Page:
Susan, and Cat, I can see why you think I did, but I was mentally at least (what, you can’t read my mind, you expect me to put it all out there in words ;-) ?) assuming that #4 included people who could work two “regular” jobs who don’t have to swtich schedules because they don’t have kids, but I should have said so.


  24. Laura says:

    Gnosticism. The ancient ideology that the flesh is evil, fallen, sinful and must be, somehow, abrogated and the spirit (the mind, the intellect) is pure and holy and worthy of exaltation.

    Today, we have inculcated this ancient idea into almost all of life. We remove ourselves from the dirt and sweat and blood and tears of life as much as we possibly can. We think, therefore, that our true identity is in our minds and not in the work of our hands. First Lady Obama’s education and career are more valued to us than how she grows a tomato, how she manages her household, how she raises her children. We esteem her intellect more than her domesticity because, again, the mind (and the things of the mind) is pure…the flesh (and the things of the flesh) is not.

    Think about all the “labour-saving” devices we have in our lives from elevators to riding-lawn mowers to ebooks to electric can-openers. Have we truly saved labour to pursue more lofty pure things of the intellect? Or are we just lazy…filling up our new-found moments with yet more mindless busyness?

    Women’s work is a high art and should be treated as such. There is beauty, as well as fulfillment, in the garden, and the mending, and the raising of children, as well as reading and understanding Nietzsche, Aquinas, and Torts. A truly balanced life embraces those gifts (and vocations) given us…however grand or meager they may be.

    Gnosticism is a killer in that it elevates an elite class at the expense of simplicity of daily life in it’s responsibilities. Look at some of the mundane objects our GrandMother’s used (casserole dishes and nut choppers): they were decorated…pretty…even elegant in their design. We Homemakers deserve that elevation of what we do…even as our jobs are too often thankless, boring, mundane.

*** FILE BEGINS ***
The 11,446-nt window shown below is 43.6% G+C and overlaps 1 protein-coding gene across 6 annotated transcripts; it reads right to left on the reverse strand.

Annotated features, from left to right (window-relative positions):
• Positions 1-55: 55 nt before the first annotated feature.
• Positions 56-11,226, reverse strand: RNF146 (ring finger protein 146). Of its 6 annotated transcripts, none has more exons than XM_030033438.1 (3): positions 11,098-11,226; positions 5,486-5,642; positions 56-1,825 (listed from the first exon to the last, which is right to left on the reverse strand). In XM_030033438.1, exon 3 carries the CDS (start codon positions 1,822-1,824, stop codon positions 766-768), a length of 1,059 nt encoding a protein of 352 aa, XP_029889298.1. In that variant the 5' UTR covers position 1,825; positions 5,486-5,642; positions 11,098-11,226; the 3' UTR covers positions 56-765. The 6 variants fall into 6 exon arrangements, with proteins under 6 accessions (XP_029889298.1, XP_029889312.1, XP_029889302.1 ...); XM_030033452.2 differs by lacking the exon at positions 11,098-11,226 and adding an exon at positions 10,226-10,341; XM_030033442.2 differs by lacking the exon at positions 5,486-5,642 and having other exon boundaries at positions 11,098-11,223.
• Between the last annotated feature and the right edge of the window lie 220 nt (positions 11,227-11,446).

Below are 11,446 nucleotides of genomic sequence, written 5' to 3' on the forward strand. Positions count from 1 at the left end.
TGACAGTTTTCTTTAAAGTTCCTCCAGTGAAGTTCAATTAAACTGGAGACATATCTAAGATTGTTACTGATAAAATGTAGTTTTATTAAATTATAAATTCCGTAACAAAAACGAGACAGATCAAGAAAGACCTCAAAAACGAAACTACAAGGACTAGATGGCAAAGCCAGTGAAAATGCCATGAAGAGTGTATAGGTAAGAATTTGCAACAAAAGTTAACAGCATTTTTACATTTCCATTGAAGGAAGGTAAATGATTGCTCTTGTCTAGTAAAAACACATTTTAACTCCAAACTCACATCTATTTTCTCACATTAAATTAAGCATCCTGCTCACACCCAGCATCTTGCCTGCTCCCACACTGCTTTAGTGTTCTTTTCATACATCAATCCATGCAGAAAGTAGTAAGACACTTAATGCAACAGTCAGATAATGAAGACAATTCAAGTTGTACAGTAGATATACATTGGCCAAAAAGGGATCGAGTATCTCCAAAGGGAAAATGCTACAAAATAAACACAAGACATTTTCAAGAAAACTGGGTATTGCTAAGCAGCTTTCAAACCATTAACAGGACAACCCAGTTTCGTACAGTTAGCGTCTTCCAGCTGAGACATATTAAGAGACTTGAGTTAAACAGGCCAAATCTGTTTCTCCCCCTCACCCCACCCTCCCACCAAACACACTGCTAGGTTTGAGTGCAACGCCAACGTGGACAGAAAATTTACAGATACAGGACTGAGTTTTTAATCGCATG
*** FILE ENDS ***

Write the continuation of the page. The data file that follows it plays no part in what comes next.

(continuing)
What we do has future consequences much moreso than the very very few Hilary Clintons and Michelle Obamas and Eleanor Roosevelts. These three women effected their time and place, and the two contemporary women may effect a larger history. But all of us who bear children effect the future…even if it is only a localised future. What we do now and teach now is important in it’s generation. A home-grown tomato, a well-read bedtime story, a fresh bedsheet, will mean something after we’re gone…

  25. Cat says:

    Ah yes…#4 does decribe us if you switch it to one working from home and one working from an office.

    The part about going “completely mad” is certainly quite accurate!

  26. risa b says:

    A good theoretical framework for discussing the centrality of the “domestic economy” can be found in The Subsistence Perspective, which you can buy through Sharon’s online store, linked at the top of the blog. The book is an oldie but goodie, hard reading but very rewarding.

    The argument is that it is no accident that the destruction of subsistence farming and the devaluing of “women’s work” have gone hand-in-hand during the industrial era. kind of “Women subsistence farmer’s of the world, unite.” ;)

  27. Kati says:

    I’ve gotta agree about the missing category…. My hubby and I both work (me 30 hours, him 40+ a week) outside the home, and are splitting housework a lot more these days than either of us saw our parents do. Oh, Dad would do dishes on occasion (and he was a much better cook than Mom) but housework was still deemed something for us girls to do. In my house, it’s a well-avowed fact that my hubby is better and more efficient at housework than I am, and he’s good at operating a lawn-mower, when I can’t mow a straight line to save my life. We barely make ends meet on a over-the-table-financial spread-sheet, so we don’t have $$ to hire domestic help. But, when we come home, it’s almost evenly split between us, whom starts laundry while the other starts dishes. I do most of the cooking (because I’m better at most cooking, except the grill), but he does most of the yard work….. And now that our kiddo is reaching her teen years, she pitches in quite a bit, which is a help. (or, would be if she’d stop griping about it.) There IS the possibility for a fairly even split between housework and financial-world work. Maybe it’s never perfectly 50/50, but what in this world IS?!?! Tonight, after hanging out with the neighbours a bit, he washed dishes while I watered the veggies. *shrug* It’s all good.

    Otherwise, fantastic article…… Michelle Obama may not be perfect (again, who IS?) but she’s certainly working hard on it! And I think she’s a great role model for women everywhere….. (Wondering if she has the kids memorizing the “Midnight Ride of Paul Revere” while planting potatoes…. if only my memory were good enough to think about poetry while gardening.

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  29. perel says: